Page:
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New to Forum...never riden before...awaiting delivery


The Man of Mead
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If you just want to get moving then the "hold the arm of another EUC rider" is far and away the best method; you'll learn to ride the EUC in around 15 minutes with no drama so see if you can get @Paddylaz to be there on your very first attempt to ride.

Consider:

--Wheels are perfectly fine rolling on their own. That is, take your V8 by the handle, turn it on, then roll it. It goes on forever without a rider.

--You already know how to ride a bicycle.

Learning to ride an EUC should be the easiest thing in the world, and it is! The problem is that while learning it any mistakes is a step off. Having a person holding your arm means forgoing stepping off when learning.

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Thanks for the welcome and the advice so far. I may struggle for another EUC rider to hold on to while learning, what about someone riding a bike alongside me?

I also saw someone on you tube who said they rode around holding a supermarket trolley learning to ride at the beginning (or it may have been on this forum). A lot of the advice does seem to be to try to avoid holding on to (say) static objects like walls. 

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5 minutes ago, The Man of Mead said:

Thanks for the welcome and the advice so far. I may struggle for another EUC rider to hold on to while learning, what about someone riding a bike alongside me?

I can't believe that never occurred to be, but f***ing duh, of course that would work.

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20 minutes ago, dbfrese said:

Welcome. I'm 55, ordered mine and got it before my 53rd birthday. You may injure yourself, but you're not crazy!

On the subject of injury, get the best safety gear you can. I broke my wrist despite wearing wrist guards, it kept me from riding for six months. Now I wear expensive Flexmeter wrist guards. Helmet, knee and elbow pads also help. Then, ATGATT: All the gear, all the time! 

Stay safe, and good luck!

That's my big fear; I have a pair of wrist guards that I'm not confident would actually prevent a break.  I'm glad you posted because it's motivating me to get the Flexmeters sooner rather than later.  Wrist guards are the absolute last place I want to try to save a buck. 

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31 minutes ago, mezzanine said:

That's my big fear; I have a pair of wrist guards that I'm not confident would actually prevent a break.  I'm glad you posted because it's motivating me to get the Flexmeters sooner rather than later.  Wrist guards are the absolute last place I want to try to save a buck.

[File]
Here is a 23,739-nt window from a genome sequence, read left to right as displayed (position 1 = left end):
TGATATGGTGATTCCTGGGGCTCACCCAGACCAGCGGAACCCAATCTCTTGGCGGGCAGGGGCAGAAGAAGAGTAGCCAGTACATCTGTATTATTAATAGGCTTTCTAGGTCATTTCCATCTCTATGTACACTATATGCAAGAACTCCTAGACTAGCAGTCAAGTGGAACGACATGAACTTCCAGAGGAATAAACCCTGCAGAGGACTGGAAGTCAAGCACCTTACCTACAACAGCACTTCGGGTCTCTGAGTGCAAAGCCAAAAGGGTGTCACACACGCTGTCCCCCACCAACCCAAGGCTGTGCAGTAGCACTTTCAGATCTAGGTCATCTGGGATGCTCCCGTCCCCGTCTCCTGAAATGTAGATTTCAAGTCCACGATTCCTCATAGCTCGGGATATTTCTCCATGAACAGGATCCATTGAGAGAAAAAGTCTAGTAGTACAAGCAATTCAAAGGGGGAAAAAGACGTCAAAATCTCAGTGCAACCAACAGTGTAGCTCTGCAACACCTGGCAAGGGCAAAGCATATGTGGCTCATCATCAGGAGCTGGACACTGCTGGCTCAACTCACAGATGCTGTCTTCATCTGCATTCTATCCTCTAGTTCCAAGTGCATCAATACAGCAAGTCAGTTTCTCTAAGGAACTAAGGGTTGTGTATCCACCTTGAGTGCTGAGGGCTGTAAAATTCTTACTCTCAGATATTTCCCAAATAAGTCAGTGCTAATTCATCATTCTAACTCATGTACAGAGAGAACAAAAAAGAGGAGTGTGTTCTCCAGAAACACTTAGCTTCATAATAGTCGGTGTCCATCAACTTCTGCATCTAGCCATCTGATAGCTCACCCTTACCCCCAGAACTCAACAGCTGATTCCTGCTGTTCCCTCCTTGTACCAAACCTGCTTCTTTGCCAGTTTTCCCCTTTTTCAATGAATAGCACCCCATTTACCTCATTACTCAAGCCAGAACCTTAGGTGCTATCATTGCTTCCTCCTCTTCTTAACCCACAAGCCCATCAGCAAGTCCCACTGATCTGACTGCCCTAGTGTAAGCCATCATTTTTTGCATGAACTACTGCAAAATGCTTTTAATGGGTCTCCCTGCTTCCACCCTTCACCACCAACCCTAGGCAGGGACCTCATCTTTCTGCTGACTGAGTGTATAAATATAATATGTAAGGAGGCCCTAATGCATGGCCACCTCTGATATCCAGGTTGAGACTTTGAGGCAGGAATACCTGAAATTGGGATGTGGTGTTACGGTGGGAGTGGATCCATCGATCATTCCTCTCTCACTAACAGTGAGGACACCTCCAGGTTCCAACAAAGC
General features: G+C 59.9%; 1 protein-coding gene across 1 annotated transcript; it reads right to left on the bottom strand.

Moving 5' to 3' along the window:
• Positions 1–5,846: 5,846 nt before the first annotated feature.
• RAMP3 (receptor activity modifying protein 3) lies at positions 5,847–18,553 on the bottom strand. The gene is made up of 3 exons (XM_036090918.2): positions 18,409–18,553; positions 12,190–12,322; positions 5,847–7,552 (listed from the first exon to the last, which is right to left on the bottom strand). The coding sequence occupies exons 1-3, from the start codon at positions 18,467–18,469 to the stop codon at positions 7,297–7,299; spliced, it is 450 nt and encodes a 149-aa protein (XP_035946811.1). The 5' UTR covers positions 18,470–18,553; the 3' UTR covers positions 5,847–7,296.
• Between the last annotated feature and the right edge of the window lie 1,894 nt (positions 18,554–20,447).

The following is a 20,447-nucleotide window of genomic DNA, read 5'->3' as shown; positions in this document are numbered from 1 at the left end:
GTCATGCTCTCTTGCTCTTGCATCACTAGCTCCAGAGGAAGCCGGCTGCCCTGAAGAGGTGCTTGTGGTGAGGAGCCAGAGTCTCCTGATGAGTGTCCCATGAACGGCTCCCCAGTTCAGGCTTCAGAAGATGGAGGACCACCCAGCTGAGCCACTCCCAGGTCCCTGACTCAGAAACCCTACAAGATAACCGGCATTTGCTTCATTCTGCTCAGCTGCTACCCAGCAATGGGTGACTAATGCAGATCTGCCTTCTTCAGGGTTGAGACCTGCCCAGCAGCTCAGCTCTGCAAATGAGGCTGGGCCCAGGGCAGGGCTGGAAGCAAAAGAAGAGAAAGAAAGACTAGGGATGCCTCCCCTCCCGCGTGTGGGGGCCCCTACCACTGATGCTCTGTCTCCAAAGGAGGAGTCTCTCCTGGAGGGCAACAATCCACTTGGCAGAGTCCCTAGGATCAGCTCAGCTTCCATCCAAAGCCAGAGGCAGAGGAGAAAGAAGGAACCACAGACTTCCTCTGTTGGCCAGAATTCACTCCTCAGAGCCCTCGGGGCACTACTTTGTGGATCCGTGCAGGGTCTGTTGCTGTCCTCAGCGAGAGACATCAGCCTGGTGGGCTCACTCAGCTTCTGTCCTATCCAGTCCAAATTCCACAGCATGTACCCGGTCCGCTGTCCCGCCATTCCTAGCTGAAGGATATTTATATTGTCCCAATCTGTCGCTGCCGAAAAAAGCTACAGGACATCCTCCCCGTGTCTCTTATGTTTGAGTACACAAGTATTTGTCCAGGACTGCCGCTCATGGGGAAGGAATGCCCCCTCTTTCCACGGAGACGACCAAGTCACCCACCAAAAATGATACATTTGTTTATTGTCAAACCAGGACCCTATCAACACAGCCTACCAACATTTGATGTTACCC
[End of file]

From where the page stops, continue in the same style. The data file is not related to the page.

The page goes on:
go for the Hired Hands......

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19 minutes ago, Paddylaz said:

go for the Hired Hands......

Ironically, those are the wrist guards I don't have faith in.  It might be because I ordered a size up as recommended and they're a bit big.  There's an ebay coupon tonight I could use to grab the Flexmeters and I'm debating it.  I hate getting nailed on duties. 

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3 minutes ago, mezzanine said:

Ironically, those are the wrist guards I don't have faith in.  It might be because I ordered a size up as recommended and they're a bit big.  There's an ebay coupon tonight I could use to grab the Flexmeters and I'm debating it.  I hate getting nailed on duties. 

oops.....sorry that was probably me making that size recommendation!

I guess my hands are even smaller than I thought! The medium is a tight fit for me. I googled those flex meters.....they look pretty heavy duty ?

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2 minutes ago, Paddylaz said:

oops.....sorry that was probably me making that size recommendation!

I guess my hands are even smaller than I thought! The medium is a tight fit for me. I googled those flex meters.....they look pretty heavy duty ?

I did see your recommendation, but no, it's quite consistent across reviews...most say size up. 

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Welcome! Pad up that wheel and join the club. I prefer teaching people with a walking stick or curtain rod. I walk/jog next to them and hold the stick across my body and extend it across theirs. They then use the rod as a support bar until it's no longer needed.

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20 minutes ago, WARPed1701D said:

I used a tether/strap to great effect for damage prevention with my V8 when learning (and afterwards). Don't worry too much about the kill button under the handle being engaged by the strap. It will not activate after you exceed 5kph (fast walking speed). You must be mindful of it when first learning though as that is when you are likely to involuntarily tug on the strap to maintain balance at speeds low enough for the switch to remain active, but once you gain some confidence you will rarely be under 5kph even while learning and the button will be disabled. Stepping off at those speeds are where you will really bang up your lovely V8 and the strap will save you this heartache.

I brought the official cover for mine and supplemented it with and old T-Shirt to protect the handle, and 3M Helicopter tape and baby padding on the underside of the pedals (ignore the bike in the pic).